SUVs continue to be big business in the UK, and Peugeot has enjoyed decent sales of its 2008 since its 2013 launch. For 2016 it has been refreshed to ensure those buyers keep coming.
The facelift consists of new bumper, grille and light styling, as well as a more butch appearance, including new wider wheelarches and front and rear scuff plates on its two highest trim levels. Automatic city braking also now makes an appearance on the options list, as does a self-park function, two new exterior colours and a new sporty range-topping GT Line trim.
What's the 2016 Peugeot 2008 1.6 BlueHDi 100 like to drive?
There have been no mechanical changes to the 2008, so this 1.6 diesel still performs well, offering enough pull from low revs to ensure stress-free town and motorway driving. Venture into the hills, though, and you'll need to work its - often imprecise - five-speed manual gearbox quite frequently.
It remains a pretty vocal engine, too, becoming noisy when pushed higher into its rev range and sending vibrations back through the steering wheel and pedals at all speeds, while road and wind noise are noticeable on the motorway. A diesel Renault Captur is smoother and quieter.
Peugeot's trademark small steering wheel still features, but the 2008's quick and inconsistently weighted steering make it feel nervous on the move, and often requires adjustments mid corner. Its aggressive self-centering also makes winding off steering lock feel unnatural.
The 2008 has a soft suspension set-up, hindering its body control in tight bends and allowing for considerable vertical movement over high-speed undulations. At least large bumps or ruts are absorbed well and our Active model's 16in alloy wheels did a better job of protecting against sharp edges than the 17in-wheeled GT Line version we also drove.
What's the 2016 Peugeot 2008 1.6 BlueHDi 100 like inside?
The 2008 is more convincing inside than it is to drive. There's good space for two tall adults in the front seats and the driver benefits from good seat and wheel adjustment, although the instruments may be obscured by the steering wheel for some.
The rear seats are good for two, rather than three adults, and as long as the front passengers aren't very tall, those two adults will get good head and leg room in the rear. Just behind, a 410-litre boot with flat floor and low loading lip is among the class's best, and the rear seats split and fold 60/40 to open up more space.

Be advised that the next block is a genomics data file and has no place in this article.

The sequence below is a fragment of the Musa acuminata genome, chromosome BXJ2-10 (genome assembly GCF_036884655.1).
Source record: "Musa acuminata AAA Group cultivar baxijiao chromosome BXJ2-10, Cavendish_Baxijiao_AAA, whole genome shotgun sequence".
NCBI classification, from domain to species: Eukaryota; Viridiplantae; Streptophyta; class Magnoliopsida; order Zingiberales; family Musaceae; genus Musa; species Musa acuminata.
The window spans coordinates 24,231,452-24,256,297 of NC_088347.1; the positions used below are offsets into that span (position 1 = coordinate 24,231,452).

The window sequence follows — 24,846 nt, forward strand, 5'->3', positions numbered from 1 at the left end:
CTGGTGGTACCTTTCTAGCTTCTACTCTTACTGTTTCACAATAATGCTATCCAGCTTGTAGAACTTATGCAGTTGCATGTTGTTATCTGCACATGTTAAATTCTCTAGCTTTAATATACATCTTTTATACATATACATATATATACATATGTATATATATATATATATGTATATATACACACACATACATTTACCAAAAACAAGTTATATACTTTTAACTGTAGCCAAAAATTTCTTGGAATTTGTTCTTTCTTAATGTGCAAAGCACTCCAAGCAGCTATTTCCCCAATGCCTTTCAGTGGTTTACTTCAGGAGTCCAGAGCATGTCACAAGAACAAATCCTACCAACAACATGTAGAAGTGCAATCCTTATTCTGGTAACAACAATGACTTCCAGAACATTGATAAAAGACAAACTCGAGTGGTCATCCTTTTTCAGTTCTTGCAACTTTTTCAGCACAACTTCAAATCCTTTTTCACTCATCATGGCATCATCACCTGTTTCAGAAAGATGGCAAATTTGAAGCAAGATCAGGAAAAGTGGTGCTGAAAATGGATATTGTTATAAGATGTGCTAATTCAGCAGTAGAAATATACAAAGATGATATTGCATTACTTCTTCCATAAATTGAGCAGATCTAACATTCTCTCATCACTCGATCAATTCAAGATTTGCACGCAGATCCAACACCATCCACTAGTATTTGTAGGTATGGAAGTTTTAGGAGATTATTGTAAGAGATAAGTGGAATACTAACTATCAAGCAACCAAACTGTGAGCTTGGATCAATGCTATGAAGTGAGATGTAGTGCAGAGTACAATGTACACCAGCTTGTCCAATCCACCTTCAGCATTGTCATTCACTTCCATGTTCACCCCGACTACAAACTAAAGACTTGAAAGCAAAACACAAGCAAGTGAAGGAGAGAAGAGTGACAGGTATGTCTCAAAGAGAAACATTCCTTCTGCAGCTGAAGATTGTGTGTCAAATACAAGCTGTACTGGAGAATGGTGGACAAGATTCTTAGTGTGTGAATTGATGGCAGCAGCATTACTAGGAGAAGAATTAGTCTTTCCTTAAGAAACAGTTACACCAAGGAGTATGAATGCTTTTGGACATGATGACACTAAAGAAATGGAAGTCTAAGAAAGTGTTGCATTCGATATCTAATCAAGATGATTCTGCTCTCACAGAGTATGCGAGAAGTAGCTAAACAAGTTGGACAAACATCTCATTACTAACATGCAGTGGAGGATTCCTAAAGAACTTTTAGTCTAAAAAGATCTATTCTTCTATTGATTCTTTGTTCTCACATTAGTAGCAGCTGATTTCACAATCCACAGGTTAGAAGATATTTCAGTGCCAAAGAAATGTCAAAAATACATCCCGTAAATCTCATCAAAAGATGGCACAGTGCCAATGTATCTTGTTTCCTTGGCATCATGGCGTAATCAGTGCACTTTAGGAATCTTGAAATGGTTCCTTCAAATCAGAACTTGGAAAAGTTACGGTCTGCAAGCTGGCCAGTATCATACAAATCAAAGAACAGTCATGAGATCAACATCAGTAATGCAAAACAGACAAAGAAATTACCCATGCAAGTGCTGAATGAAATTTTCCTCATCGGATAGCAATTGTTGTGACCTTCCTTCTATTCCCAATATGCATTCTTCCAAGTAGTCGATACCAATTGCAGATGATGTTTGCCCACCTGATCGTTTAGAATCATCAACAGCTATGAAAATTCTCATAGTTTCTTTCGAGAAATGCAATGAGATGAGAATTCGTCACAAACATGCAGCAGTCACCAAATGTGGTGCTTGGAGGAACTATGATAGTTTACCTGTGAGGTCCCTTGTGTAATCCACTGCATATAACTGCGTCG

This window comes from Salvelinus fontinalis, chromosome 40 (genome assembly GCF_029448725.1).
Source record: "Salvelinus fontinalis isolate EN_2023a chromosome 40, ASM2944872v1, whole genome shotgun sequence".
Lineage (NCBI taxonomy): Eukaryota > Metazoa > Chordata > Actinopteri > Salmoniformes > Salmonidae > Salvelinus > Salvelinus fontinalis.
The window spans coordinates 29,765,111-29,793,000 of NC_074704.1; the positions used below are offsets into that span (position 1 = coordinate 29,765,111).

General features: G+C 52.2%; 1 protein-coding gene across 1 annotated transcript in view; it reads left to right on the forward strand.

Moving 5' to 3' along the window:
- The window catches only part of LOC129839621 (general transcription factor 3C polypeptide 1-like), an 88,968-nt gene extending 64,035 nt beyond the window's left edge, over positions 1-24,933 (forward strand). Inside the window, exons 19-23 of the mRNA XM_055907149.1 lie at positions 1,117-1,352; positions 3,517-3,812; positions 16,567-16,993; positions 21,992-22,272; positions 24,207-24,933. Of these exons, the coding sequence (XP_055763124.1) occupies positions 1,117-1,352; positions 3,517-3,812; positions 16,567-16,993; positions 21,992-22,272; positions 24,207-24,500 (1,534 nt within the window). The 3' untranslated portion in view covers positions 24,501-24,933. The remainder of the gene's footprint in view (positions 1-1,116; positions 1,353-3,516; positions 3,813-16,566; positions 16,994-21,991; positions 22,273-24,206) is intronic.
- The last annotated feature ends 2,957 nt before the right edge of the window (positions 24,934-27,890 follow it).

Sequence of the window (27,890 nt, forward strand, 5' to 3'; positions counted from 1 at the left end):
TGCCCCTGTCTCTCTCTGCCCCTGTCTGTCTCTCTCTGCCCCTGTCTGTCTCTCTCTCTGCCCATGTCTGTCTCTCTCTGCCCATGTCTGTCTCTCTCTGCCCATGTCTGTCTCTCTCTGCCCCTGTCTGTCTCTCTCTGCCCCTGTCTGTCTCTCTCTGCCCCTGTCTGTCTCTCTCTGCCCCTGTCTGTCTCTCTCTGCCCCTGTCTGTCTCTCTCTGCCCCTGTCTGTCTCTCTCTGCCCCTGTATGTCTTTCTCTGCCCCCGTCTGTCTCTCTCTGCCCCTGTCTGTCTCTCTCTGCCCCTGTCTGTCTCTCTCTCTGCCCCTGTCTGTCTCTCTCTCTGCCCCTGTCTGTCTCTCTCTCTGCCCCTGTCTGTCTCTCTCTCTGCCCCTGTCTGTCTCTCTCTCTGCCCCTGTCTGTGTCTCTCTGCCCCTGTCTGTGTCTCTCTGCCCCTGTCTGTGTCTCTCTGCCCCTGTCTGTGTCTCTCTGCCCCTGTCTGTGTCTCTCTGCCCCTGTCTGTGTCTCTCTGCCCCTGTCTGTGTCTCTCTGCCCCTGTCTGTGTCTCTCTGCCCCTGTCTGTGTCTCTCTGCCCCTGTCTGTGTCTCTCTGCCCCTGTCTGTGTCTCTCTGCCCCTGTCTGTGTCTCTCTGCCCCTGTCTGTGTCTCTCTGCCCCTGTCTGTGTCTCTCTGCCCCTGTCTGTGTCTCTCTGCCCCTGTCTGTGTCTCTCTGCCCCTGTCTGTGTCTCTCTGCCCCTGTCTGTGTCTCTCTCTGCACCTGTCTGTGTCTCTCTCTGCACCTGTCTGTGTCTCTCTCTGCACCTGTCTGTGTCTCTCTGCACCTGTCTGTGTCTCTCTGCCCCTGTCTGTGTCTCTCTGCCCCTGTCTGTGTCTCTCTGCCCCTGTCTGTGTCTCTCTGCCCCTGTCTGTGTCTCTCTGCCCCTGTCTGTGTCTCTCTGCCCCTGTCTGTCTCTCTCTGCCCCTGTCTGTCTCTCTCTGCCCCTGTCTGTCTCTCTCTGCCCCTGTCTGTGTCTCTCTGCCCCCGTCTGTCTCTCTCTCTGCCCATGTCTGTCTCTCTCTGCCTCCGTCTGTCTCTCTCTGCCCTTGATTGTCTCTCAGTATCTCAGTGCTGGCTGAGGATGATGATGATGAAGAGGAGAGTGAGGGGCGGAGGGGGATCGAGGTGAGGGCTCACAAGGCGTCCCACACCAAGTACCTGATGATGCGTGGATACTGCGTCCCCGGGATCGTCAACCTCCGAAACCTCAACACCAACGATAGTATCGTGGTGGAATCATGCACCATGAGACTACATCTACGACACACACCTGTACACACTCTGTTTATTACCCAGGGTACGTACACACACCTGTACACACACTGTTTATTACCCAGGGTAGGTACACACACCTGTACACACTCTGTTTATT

From its launch, the 2008's interior was one of the most appealing to look at and interact with, and it's still that way - hence, nothing has been done to its style or quality. A more welcome addition is Apple's CarPlay on Peugeot's 7.0in touchscreen infotainment system, standard on second-rung Active trim and up.
The system still lags behind the class best in terms of responsiveness and resolution, but CarPlay (or MirrorLink for those without an Apple device) helps make the whole experience more pleasant. It's easier to use for starters, and introduces sat-nav via your phone's in-built mapping app, rather than having to add Peugeot's expensive sat-nav option.
Should I buy one?
The Active and Allure trims make most financial sense, while the 99bhp BlueHDi 97g/km CO2 emissions make it a very attractive company car. However, we'd still recommend one of Peugeot's three-cylinder Puretech petrols - specifically the 109bhp version - first. They're similarly potent, clean and frugal, but slightly more refined and crucially, cheaper to buy.
Overall, the 2008 has one of the more spacious and practical interiors in the compact SUV class, improved infotainment and pleasing quality. However, while few rivals offer a truly exciting driving experience, the 2008 falls a long way short, and ultimately there are more rounded alternatives for less money that we'd recommend first.
What Car? says...
Peugeot 2008 1.6 BlueHDi 100
Engine size 1.6-litre diesel
Price from £17,215
Torque 187lb ft
Top speed 112mph
Fuel economy 76.3mpg